So you want a CBDC: how will you do it?
 

by Andreas Park


Based on:
Central Bank Digital Loonie: Canadian Cash for a New Global Economy
(Model X Competition Final Report)
by Veneris, Park, Long and Puri, 2021
 

Workshop on Future of Money, Paris , June 2022

Design of a Digital Loonie

  • Bank of Canada: extensive research on CBDCs in particular on wholesale CBDCs (Project Jasper)
     
  • June 2020: Model X Competition
    • Invite several dozen universities to compete to develop a CBDC design proposal
    • Targeted business school & engineering/CS to collaborate
    • Specific focus on blockchain research background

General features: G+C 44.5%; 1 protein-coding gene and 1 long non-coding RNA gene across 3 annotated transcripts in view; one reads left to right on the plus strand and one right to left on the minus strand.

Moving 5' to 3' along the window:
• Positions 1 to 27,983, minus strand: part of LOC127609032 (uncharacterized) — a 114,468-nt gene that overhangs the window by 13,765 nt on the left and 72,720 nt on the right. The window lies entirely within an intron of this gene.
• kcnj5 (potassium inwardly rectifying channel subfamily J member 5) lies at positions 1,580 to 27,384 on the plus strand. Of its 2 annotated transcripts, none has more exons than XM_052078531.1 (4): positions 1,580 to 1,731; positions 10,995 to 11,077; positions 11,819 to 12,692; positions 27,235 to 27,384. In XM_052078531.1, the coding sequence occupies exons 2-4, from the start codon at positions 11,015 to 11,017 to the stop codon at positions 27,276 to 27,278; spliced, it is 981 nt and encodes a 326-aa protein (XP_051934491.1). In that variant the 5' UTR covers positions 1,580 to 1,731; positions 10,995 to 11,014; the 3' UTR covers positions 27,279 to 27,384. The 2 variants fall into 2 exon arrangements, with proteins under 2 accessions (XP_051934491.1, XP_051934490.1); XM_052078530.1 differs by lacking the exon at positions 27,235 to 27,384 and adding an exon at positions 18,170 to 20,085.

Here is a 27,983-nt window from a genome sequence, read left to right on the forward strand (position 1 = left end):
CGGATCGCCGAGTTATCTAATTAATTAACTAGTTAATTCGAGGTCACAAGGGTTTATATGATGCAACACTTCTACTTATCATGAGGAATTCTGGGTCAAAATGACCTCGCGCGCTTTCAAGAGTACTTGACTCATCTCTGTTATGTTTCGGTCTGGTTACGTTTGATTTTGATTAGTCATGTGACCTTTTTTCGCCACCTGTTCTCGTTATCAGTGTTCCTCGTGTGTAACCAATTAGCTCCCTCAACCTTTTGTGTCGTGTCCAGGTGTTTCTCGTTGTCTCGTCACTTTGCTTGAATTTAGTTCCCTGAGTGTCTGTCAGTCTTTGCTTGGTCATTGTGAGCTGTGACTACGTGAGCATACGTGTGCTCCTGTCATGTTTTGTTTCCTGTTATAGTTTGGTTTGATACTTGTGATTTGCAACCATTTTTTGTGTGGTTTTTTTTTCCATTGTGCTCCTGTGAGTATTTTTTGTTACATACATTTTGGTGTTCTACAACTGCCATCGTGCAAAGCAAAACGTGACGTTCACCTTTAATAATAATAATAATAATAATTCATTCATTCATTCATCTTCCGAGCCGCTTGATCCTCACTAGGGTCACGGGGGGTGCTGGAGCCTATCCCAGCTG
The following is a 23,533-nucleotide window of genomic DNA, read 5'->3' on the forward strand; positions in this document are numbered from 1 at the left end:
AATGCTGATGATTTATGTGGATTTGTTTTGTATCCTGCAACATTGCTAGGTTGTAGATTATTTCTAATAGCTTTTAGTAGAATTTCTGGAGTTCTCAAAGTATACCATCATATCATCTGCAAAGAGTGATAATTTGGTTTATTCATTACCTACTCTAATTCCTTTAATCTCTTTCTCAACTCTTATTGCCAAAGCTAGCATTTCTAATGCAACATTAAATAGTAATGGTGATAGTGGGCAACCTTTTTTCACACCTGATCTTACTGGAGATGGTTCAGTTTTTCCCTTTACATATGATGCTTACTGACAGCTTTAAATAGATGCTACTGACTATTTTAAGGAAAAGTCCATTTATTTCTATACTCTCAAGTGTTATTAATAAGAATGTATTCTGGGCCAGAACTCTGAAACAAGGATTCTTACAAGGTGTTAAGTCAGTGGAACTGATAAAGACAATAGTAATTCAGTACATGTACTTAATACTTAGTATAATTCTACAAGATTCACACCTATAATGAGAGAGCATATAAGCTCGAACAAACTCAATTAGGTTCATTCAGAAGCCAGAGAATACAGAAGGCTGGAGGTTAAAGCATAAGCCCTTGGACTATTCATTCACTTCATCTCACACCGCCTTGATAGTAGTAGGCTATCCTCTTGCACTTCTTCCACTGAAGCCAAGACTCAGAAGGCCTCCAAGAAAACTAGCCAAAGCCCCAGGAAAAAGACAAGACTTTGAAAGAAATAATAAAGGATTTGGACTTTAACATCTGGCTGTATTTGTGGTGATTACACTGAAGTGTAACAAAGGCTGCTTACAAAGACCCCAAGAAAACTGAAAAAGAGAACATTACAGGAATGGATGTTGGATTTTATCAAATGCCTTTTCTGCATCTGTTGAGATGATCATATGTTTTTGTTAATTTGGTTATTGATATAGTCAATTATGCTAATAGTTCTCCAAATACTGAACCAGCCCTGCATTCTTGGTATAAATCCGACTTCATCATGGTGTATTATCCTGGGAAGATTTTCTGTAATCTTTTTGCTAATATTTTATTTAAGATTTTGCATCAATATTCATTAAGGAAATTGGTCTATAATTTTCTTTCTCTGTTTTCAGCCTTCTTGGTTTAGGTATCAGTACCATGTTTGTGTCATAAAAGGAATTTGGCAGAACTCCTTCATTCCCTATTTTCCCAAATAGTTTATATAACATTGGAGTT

• Three winning teams were invited to submit full CBDC design proposal in early 2021.

Background

BoC will consider issuing CBDC if:

  • cash becomes unusable, and/or
  • an alternative digital money starts taking over

The BoC Contingency Plan

What does this mean in practice?

  • cash unusable
    • only commercial digital payment solutions remain
    • ability to pay = public good \(\to\) BoC needs to build a public alternative
    • Philosophy:
      • digital payments without a commercially interested third party
      • protection of citizen's privacy
    • \(\Rightarrow\) new, digital payment rail
  • alternative digital money
    • possible scenarios
      • a foreign public money, e.g. digital USD, e-CNY
      • a private money on a private infrastructure
      • a private money on a public infrastructure
        (aka stablecoin on a blockchain)
    • \(\Rightarrow\) a ​new digital infrastructure

Our Design of a Digital 

CBDC = infrastructure that covers all scenarios 

  • works as a new payments rail and